I am not sure why, but my mother always made different kinds of chutney. It is a little bit of a puzzle since it is very far from the typical Swedish food. But then again, my mother was always very adventurous in the kitchen. She experimented and came up with the most tasteful food. I am very fortunate to have learned so much from her.

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Asian Pear Chutney.

1/2 lb apples.

1 1/2 lb Asian pears.

1/2  c. apple cider vinegar (or balsamic vinegar.)

2-3 tbsp. minced or shredded fresh ginger.

1/2 – 1 finely chopped fresh hot pepper.

1/2 – 3/4 c. of brown sugar.

1 lemon. I use both the juice and the zest.

6-8 cloves of minced garlic.

4-6 tomatillos (optional).

1-2 large onions, finely diced.

1/2-1 c, raisins, any kind.

2-3 cinnamon sticks.

2 – 3 tbsp. curry powder.

1-2 tbsp. Madras powder (optional).

1 tsp. salt.

Directions;

Wash and dice the apples and Asian pears (you can use them with or without the peel). Cut up the onions, ginger & pepper (if you prefer a less “hot” chutney, discard the seeds & the membrane of the pepper.)

Mix all ingredients in a big pot. Let come to a boil and then simmer for about 1 hour or until all apples and Asian pears are nice and soft. Make sure to stir ever so often so that it does not burn. Don’t add all sugar at once. Add some and then taste it. If not sweet enough, add more brown sugar.

The chutney should have a marmalade like consistency. When done, pour into well cleaned glass jars. Let cool and then put on the lid. (You can also preserve it through regular canning techniques.)

Keep the jars in a cool and dark place.

You can use the basics from this recipe and just change the ingredients some. Make it your own kind.

I use this to meat, chicken, fish, vegetables… Well really everything and anything. At times, I also use it as a spice for cooking.

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Asian pears. It is a really juicy and sweet fruit. Very delicious.

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And so it is finally here. The 2012 Olympics!!!!!!

I love watching the Olympic games. Unfortunately everything else around me has to take a backseat during these weeks of competitions. The routine and organization around the house and my time keeping go out the window. In the morning you can tell which people in the subway and at work has been up all night watching the games.

In my house we have three teams to route for; Sweden, USA & of course S:t Lucia. It is great to have “choices”. But ultimately of course, I will sit and cheer for the Swedes. Sorry, but I have to do it.

I think there will be lot’s of “take outs” and “sandwich or non-cooked” dinners going on around the world.

Or, you could do as I do, prepare multiple meals ahead of time. I cook weekly meals and just pop them in the micro wave or the oven. It is all about speed & simplicity during sports events, right??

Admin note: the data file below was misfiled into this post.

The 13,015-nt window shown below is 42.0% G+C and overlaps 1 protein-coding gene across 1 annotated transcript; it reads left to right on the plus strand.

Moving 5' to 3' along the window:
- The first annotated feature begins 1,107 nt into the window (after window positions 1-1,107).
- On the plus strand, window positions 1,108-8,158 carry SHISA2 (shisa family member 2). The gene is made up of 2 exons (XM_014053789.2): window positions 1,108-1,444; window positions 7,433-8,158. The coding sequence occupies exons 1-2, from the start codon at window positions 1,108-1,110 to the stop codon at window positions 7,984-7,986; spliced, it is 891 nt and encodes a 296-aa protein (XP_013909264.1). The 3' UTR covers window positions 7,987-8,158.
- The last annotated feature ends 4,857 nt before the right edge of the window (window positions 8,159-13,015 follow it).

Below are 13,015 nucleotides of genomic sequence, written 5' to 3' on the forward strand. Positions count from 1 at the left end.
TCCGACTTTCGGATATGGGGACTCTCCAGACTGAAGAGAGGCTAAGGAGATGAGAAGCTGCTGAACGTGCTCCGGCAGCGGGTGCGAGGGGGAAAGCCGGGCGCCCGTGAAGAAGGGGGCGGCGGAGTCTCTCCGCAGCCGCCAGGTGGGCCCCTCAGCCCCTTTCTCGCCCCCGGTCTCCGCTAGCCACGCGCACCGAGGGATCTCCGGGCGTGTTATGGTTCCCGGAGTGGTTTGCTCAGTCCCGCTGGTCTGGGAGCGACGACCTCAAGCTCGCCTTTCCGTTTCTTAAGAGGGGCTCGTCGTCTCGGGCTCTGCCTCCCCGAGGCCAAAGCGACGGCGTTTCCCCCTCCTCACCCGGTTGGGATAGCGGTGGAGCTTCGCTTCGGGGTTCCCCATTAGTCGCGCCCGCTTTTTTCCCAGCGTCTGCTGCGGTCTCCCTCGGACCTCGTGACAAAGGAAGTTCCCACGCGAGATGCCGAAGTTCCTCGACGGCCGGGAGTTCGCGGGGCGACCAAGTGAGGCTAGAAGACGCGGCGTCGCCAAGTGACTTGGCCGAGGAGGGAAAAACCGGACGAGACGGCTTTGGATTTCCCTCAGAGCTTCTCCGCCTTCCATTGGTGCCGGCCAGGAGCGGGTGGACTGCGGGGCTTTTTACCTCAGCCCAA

And, to make sure we last through our days, here are some home-made “Olympic Power bars” and some Trail mix for all of us.

Just a little note. I have used a whole lot of different berries, fruits and nuts in both the power bars and the trail mix. You really don’t have to do that. It is just that I have so many different kinds in the house that I have the luxury of using such a variety. For example, for the power bars It is just as good to only use raisins, oats and almonds if that is what you have at home.

Enjoy the games!! May all your favorite (or all the Swedes) win!!!

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Home made Power bars.

Makes about 14-18 bars.

1 c. old fashion oats.

1 c. dried fruits & berries. I used a mix of dried cranberries, bananas, pineapples, figs, blueberries & mangoes.

1 c. of chopped nuts. I used a mix of hazelnuts, raw cashews, pecans & almonds.

1/2 c. dried coconut flakes or shredded coconut.

1 tbsp. ground cinnamon.

2 tbsp. chopped Gojji berries. (This is not necessary, but I always have it in my food pantry so I used it.)

1/2 c. low or non-fat greek yoghurt.

1 tsp. ground ginger. Fresh or dried. (optional).

1/2 -1 egg (optional).

1-3 tbsp. good tasting honey. 

Dark chocolate (optional).

Directions;

Chop up nuts, fruits & berries. Add to a bowl. Mix in the coconut, honey, yoghurt, and all the rest of the ingredients.

If you add the egg, they become more chewy and dense and a little bit more “baked”. But, the egg keeps the bars better together.

I have made both with and without the egg. I actually prefer without.

Add the mixture to a parchment paper lined large pan. Spray the paper with cooking spray so it is easier to get it out after baking. Make sure to press the mixture down and distribute it well into corners all around.

Bake in a 350 degree oven (fahrenheit) for about 25-30 minutes, or until you see it is drying up very slightly at edges.

Take out of the pan and put on a cutting board. Cut perfect squares. Add them to a drying rack. Let the bars cool down and dry out a little.

If you would like to, melt some dark chocolate and dip one end of the bars into it. It looks really good and professional.

Well, that is really it. These bars are great to keep around the house.

Store them in air tight containers.

Enjoy!!!

Trail mix.

To make your own trail mix, you just need to mix nuts, dried fruits/berries & seeds together.

It is healthier if you use “raw” nuts. Not toasted.

Use any amount you would like too. Just remember to balance it with somewhat equal parts nuts and fruits/berries.

I used;

Dried mangoes, bananas, cranberries, apricots & blueberries. Cashews, hazelnuts, peanuts, almonds, pumpkin seeds & sunflower seeds.

Cut up the dried fruits & berries if needed. Mix all of it together. Portion it into small “snack bags” for easy access for when you are “on the run” or just a big air tight container.

Enjoy!!